Made in the South: Super Bowls

Terry Manier
by Ben Moise - South Carolina - February/March 2013

A South Carolina barber keeps a barbecue tradition alive

For fifty-four years—more than half the life of Hemingway, South Carolina—Quinton Hughes has observed the crossroads town’s changing fortunes through the plate-glass windows of his barbershop, Hughes Hair Care. Traffic has slowed since the days when textiles and tobacco ruled. But one thing hasn’t changed: a tradition of whole-hog barbecue. And with it, a legacy of uniquely shaped honey-colored whole-hog barbecue trays, which Hughes started making nearly thirty years ago.

They might be confused with biscuit bowls—Hughes makes those, too—if not for their size. Typically measuring four feet long by two feet wide, they are large enough to serve an entire split pig over rice or enough Frogmore stew for a party of twenty. Former South Carolina governor James Edwards and his wife, Ann, own two of them. “I saw them at a barbecue dinner several years ago and knew I had to have one,” Governor Edwards says.

When Hughes, who is now seventy-four, was growing up, every household he knew of had wooden bowls and trays of all shapes and sizes. But he didn’t take up the craft himself until an encounter at his barbershop. “A regular customer—a large Santa Claus–looking man in bib overalls who could put a whole bag of chew in his mouth at one time—showed up at the shop one day and started talking about a big barbecue tray he was making out of hand tools,” Hughes says. “I wanted to needle him and said, ‘Anybody could make one of those.’ He replied, ‘I’d like to see you try.’”

Hughes took him up on the challenge, and today, the tin-roof shed behind his home is cluttered with tools, bowls, and trays in various stages of production. The perimeter is lined with large slabs of wood cut from the stumps of Pee Dee River tupelo gum trees. Hughes first started using the tupelo stumps because they were free—logging companies either discarded them or left them rooted in the swamps—and he liked “making something out of nothing.” But today, logging companies chop up the stumps to sell as pulp, making them much harder to come by, especially ones large enough to use for hog trays.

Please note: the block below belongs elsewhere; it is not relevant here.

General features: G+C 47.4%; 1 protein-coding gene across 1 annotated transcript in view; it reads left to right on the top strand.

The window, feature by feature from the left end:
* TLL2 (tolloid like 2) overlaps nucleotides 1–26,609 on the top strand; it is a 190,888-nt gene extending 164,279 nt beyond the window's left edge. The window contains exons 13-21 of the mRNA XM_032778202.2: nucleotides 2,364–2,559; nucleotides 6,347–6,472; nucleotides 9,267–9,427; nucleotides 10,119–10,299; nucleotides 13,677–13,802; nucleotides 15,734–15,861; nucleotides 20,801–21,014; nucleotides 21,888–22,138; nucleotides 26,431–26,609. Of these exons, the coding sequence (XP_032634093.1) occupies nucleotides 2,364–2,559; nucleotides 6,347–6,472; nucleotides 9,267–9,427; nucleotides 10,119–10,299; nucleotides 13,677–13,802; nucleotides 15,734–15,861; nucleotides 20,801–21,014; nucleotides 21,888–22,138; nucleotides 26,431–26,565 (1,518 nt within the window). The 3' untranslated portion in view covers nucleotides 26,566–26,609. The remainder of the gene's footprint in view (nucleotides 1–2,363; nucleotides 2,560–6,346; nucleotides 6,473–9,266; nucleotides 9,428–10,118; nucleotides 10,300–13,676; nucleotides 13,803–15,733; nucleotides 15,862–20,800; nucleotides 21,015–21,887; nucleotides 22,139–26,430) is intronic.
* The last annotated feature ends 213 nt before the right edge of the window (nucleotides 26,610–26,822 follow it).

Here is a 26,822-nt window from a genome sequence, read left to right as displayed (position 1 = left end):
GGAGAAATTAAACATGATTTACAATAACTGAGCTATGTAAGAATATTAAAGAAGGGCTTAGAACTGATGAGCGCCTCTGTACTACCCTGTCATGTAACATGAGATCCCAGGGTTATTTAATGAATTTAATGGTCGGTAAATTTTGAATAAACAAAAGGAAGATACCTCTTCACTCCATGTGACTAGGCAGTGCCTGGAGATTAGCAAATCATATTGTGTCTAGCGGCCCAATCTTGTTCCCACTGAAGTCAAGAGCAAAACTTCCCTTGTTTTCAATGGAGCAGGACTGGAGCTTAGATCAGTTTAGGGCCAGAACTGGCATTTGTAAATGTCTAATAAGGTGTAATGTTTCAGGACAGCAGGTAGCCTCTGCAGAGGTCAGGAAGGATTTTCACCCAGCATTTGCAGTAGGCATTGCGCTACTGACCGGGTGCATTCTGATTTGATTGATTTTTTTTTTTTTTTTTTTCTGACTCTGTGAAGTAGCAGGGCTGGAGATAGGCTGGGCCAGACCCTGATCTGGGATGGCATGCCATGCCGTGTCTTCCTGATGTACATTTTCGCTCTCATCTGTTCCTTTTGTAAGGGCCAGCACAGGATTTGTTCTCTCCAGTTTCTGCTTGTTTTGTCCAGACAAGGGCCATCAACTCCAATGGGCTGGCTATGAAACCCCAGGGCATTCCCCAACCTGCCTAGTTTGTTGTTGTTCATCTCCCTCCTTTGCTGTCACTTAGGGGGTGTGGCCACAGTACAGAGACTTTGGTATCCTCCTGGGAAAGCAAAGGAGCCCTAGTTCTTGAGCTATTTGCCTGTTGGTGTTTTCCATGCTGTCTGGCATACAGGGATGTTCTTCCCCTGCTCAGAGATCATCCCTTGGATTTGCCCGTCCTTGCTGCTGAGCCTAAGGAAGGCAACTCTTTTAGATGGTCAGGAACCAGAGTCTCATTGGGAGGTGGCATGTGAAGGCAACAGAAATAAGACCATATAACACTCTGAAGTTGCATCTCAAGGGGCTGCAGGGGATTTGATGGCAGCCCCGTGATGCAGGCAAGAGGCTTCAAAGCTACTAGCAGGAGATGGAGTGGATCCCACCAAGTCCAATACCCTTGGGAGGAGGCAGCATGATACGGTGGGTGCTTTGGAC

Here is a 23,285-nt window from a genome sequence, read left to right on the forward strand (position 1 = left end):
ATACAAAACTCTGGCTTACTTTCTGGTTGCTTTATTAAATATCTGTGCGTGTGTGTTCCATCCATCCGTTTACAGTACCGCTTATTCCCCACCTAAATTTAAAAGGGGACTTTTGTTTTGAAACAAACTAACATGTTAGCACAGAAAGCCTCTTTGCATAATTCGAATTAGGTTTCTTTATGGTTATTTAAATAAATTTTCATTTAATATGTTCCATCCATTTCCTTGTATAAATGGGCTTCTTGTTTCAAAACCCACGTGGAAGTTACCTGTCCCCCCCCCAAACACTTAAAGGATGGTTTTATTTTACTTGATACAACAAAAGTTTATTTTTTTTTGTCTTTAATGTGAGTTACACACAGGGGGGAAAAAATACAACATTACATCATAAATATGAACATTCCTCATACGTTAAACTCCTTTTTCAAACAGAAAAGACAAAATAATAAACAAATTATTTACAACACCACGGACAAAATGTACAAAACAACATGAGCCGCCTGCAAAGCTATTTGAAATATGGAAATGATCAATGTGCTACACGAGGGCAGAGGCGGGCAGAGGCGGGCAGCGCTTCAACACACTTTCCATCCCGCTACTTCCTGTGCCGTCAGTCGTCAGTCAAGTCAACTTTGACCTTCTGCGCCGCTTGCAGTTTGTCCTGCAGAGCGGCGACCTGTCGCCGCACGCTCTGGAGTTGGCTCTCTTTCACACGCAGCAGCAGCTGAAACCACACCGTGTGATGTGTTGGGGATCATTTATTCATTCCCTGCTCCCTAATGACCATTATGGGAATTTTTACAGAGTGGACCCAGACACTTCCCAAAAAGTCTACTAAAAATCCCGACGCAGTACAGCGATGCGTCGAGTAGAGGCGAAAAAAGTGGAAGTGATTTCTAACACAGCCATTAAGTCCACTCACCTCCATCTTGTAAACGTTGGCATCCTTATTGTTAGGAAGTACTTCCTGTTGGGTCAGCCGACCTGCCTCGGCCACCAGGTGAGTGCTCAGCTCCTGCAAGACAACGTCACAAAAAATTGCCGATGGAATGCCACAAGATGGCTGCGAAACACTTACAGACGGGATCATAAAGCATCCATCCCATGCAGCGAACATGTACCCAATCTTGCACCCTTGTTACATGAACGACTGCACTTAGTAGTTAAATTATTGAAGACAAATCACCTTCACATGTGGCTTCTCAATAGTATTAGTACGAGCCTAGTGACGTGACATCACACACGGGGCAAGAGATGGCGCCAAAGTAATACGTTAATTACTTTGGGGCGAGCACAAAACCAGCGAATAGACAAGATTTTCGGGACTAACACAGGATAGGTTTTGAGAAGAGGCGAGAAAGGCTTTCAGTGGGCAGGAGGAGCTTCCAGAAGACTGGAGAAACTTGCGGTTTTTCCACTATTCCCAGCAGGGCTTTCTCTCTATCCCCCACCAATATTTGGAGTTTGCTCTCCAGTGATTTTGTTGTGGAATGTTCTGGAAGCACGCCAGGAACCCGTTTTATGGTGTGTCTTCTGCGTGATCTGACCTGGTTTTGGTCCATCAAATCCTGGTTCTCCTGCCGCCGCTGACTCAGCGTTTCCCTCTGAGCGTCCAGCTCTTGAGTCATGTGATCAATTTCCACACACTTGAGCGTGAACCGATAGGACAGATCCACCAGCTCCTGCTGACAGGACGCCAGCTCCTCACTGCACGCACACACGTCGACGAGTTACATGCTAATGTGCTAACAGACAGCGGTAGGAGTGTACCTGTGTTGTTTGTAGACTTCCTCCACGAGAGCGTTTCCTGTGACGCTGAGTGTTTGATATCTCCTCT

Hughes begins by marking the outline of the tray on the slab, using a circular saw to score the inside length and width. He uses a chainsaw to shape the outside of the tray, finishing it by sanding both sides with a power sander and then rubbing it with fine-grit sandpaper. The tray’s rich honey glow comes from an application of boiled linseed oil, which protects and seasons the wood. But even after thirty years, each tray is still a product of trial and error. “Sometimes I get to shaping and cutting and almost to finishing, and I find a crack or flaw in the wood and I have to discard it,” Hughes says. “I try to get them as perfect as I can, but with those big blocks of wood, it seems like there is always some little imperfection. No two are alike.”

He has no storefront, other than his barbershop, and if you want to purchase a bowl or tray you’d better make plans to drive to Hemingway. Just make sure to call ahead. “This is strictly a hobby for me,” Hughes says. “I might start one and take one month to finish it, and some I would do in a day. When I don’t feel right, I stop. I don’t have any deadlines because I don’t take orders.”

When he is satisfied with a tray, Hughes carefully carves  a final  inscription on the bottom: Created by God, shaped by Quinton Hughes. “It just came to me,” he says, “and that’s what I thought I should do.”

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